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Sesame Indicum Black Sesame Seeds
Packet of 30+ seeds so you can grow your own too!
Now I have been growing the white sesame for ages now, but this black one has been very elusive.
For years now I have tried and failed to grow every single one I could get my hands on.
I’ve had dozens of folks hassling me for them too and if you are one of those folks sorry it’s taken me so long…
Anyway, not to worry, I have the White Sesame Seeds For Sale here, and you can now buy the Black seeds too!
If either are “Sold out” when you get here just wack your email on the waiting list and I will email you when I restock.
Shouldn’t be too long as we grow heaps of both types on rotation.
Black sesame have been considered a medicinal plant for generations and are traditionally known as Semen Sesami in old medical texts, or by the synonums Sesamum africanum, Sesamum occidentalis, Sesamum oleiferum, Sesamum orientale, Dysosmon amoenum, Volkameria orientalis, with the currently accepted as correct name being Sesame Indicum.
They are also known as acchellu, ajonjoli, ajonjuli, aljonjole, aljonjoli, ashadital, bariktil, cay vung, cham-kkae, chamggae, chhawchii, dee la, ellu, gergelim, ggae, ggaessi, gingelly, gingli, hac chi ma, haholi, hangsi, harilik seesam, hei zhi ma, hint kuncutu, hu ma, indinis sezamas, jijiri, ji mah, jonjole, jonjoli, jugeoline, juljulan, kali til, kashuma, khyuma, kkae, kuncut, kunji, kunjid, kunjuti, kunzhit sesam, kunzut, kunzuut, linga, me, met nga, nei, nga, nuvvulu, oke, ridi, seasaman, seesami, semsem, sesam, sesami, sesamo, sesamon, sesamzaad, sesham, setse, sezam, sezama, sezamas, sezama sedklas, sezam indicky, sezam indyjski, sezamove seminko, shirbakhti, shirbakht i, shirbaxti, shooshma; shushmayi kut, shooshmayi good, shumshum, shushma, sim, simsim, sousami, spin, ssisaem, sumsum, susam, susamen, susan, suzam,suzami, szezamfu, szezammag, teel, telu, thilam, thileyokoli, til, tila, til kara, till, tillu, tilmin, ufuta, vanglo, vung, wijen, wuh ma, wuh mah, yellu, zelzlane, zhi ma, zi ma, zi moa etc.
This fella has more than double the oil content of Soy, up to 50% which is one of the the highest oil contents of any seed crop.
The oil is a vert stable form meaning it has a very long shelf life, far longer than most other common oil crops.
The reason for it’s stability and very long shelf like is the natural antioxidants sesamin, sesamolin, and sesamol which are only found in Sesame seeds.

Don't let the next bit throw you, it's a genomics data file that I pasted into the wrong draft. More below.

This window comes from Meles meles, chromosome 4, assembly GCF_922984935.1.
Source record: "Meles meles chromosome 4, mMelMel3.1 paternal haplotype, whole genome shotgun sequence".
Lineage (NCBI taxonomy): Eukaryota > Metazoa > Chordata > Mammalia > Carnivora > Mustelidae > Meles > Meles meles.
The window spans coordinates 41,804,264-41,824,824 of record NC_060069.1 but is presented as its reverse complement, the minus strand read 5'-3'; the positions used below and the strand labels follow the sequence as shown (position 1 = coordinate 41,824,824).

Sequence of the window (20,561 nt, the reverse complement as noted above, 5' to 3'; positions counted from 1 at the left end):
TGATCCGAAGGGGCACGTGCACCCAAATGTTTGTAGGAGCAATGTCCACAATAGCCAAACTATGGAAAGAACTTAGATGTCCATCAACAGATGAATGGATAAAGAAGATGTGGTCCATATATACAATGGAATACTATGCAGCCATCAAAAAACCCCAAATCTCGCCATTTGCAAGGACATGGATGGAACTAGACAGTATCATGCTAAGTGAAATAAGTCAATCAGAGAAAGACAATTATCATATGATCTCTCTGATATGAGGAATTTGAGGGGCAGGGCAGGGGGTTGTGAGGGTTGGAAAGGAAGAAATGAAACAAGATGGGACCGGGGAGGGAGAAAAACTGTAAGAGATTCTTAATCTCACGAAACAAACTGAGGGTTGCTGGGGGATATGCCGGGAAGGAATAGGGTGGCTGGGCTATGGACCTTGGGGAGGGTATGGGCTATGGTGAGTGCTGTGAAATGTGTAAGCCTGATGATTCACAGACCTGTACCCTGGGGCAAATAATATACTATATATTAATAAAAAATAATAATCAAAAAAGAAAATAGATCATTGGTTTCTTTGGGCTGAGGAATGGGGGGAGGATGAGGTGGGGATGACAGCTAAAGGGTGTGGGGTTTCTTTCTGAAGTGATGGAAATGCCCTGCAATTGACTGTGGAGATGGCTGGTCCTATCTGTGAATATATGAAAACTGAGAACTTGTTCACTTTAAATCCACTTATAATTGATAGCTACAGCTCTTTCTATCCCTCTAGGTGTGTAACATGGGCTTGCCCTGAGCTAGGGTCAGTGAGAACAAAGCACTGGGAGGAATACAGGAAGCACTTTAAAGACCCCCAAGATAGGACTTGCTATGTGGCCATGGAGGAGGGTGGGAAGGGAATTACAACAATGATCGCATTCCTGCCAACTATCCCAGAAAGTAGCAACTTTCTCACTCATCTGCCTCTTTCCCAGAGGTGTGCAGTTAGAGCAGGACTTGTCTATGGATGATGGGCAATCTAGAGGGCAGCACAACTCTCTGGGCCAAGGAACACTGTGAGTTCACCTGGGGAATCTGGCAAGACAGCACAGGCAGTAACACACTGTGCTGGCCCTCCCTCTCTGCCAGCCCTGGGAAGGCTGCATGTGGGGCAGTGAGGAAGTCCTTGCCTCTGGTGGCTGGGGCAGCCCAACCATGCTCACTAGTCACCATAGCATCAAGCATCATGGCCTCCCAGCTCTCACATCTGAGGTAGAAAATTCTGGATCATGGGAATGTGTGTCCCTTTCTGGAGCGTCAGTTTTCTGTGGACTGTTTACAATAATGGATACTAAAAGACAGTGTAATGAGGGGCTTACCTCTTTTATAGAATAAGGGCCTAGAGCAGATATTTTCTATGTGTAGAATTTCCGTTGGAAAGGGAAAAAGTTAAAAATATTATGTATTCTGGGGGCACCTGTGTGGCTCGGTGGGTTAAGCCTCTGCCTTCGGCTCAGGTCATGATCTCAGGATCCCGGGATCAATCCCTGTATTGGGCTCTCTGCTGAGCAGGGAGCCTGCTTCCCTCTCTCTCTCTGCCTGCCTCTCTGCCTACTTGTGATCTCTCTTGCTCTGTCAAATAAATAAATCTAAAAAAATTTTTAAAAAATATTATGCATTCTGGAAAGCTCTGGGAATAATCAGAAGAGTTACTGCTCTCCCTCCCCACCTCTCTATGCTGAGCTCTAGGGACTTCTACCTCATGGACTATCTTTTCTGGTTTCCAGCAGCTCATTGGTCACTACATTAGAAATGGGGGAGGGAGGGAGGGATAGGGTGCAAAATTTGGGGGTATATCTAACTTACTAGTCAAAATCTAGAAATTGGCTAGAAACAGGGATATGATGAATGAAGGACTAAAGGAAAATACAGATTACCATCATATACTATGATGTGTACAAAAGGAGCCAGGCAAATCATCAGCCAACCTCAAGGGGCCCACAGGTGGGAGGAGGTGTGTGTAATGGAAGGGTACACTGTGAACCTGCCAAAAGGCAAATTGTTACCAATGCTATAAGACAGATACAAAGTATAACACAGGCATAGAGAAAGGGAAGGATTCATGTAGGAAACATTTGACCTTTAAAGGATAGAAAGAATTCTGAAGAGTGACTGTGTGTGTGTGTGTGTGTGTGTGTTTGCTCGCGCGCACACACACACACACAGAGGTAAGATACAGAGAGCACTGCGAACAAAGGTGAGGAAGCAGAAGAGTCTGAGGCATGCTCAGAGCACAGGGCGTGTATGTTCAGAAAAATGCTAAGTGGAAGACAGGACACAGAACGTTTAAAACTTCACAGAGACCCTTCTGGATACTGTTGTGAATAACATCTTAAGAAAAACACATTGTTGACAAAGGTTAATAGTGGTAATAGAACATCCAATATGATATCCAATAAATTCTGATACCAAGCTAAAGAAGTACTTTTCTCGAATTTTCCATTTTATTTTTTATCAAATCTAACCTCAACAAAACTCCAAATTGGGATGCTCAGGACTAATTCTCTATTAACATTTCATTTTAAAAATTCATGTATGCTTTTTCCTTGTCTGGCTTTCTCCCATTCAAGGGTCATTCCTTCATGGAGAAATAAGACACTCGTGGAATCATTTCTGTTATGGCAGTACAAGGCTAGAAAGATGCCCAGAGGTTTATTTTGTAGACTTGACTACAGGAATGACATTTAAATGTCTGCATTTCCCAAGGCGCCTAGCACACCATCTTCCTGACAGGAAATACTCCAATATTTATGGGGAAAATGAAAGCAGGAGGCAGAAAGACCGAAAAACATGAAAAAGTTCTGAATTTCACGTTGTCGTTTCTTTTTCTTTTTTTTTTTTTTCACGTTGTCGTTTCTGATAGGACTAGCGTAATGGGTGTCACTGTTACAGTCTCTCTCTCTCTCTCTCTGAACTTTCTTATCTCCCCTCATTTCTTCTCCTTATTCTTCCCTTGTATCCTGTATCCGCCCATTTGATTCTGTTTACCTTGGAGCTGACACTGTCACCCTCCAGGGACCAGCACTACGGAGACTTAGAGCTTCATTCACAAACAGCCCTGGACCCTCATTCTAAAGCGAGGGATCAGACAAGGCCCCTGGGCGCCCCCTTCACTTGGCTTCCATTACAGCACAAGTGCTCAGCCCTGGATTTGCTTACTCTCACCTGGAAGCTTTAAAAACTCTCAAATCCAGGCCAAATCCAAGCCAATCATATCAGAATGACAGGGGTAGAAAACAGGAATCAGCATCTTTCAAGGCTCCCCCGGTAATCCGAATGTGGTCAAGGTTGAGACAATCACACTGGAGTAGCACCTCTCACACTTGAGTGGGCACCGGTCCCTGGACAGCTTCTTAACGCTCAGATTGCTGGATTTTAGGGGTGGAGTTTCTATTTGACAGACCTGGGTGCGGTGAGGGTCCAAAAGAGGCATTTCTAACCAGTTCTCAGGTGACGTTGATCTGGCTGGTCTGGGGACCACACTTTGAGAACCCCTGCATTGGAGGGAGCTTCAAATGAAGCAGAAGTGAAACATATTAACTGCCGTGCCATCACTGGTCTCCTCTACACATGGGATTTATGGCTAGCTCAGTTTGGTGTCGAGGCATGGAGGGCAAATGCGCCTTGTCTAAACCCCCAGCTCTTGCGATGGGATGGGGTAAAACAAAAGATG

These are also said to be very good for us humans too!
It’s a great little plant, it’s super productive and we use it all the time in everything from noodles, salads, tapas, for frying, spreads like tahhinni, dips, marinades, you name it, black sesame seeds are an ideal accompaniment.
Having more than 4000years of documented use it is one of the hardiest of all high energy crops.
Forget the traditional crops like wheat and corn if SHTF, sesame is what you want to grow, especially in a hot dry climate like Australia!
Why not just buy a couple hundred grams from the store to get you started?
I thought the same thing, but after buying many different brands and varieties in bulk or food size packets, from health food shops, supermarkets, Asian grocery stores, and online, both here and all over the world, I have come to the conclusion that the store stuff must have been treated and just doesn’t grow?
Never had one seed strike off many millions of seeds.
I was given seeds specifically to grow a couple years back(love barter/swapping seeds!) after all those failures, and I have been growing my own ever since.
Oh yeah, you might also be wondering about the color and the odd light coloured seeds in my packs?
The internet tells me>>>
“After harvesting, the seeds are usually cleaned and hulled. Once the seeds have been hulled, they are passed through an electronic colour-sorting machine that rejects any discolored seeds to ensure perfectly coloured sesame seeds. This is done because sesame seeds with consistent appearance are perceived to be of better quality by consumers, and sell for a higher price. Immature or off-sized seeds are removed and used for oil production. The world traded over a billion dollars worth of sesame seeds in 2010. The trade volume has been increasing rapidly in the last two decades.”
There you have it, the humble black sesame seed.
I am sure you guys must have heard of it and eaten them before, so why not have a crack at growing them too?
Grown by me and the Mrs organically, no chems, no nasties, no dramas!!!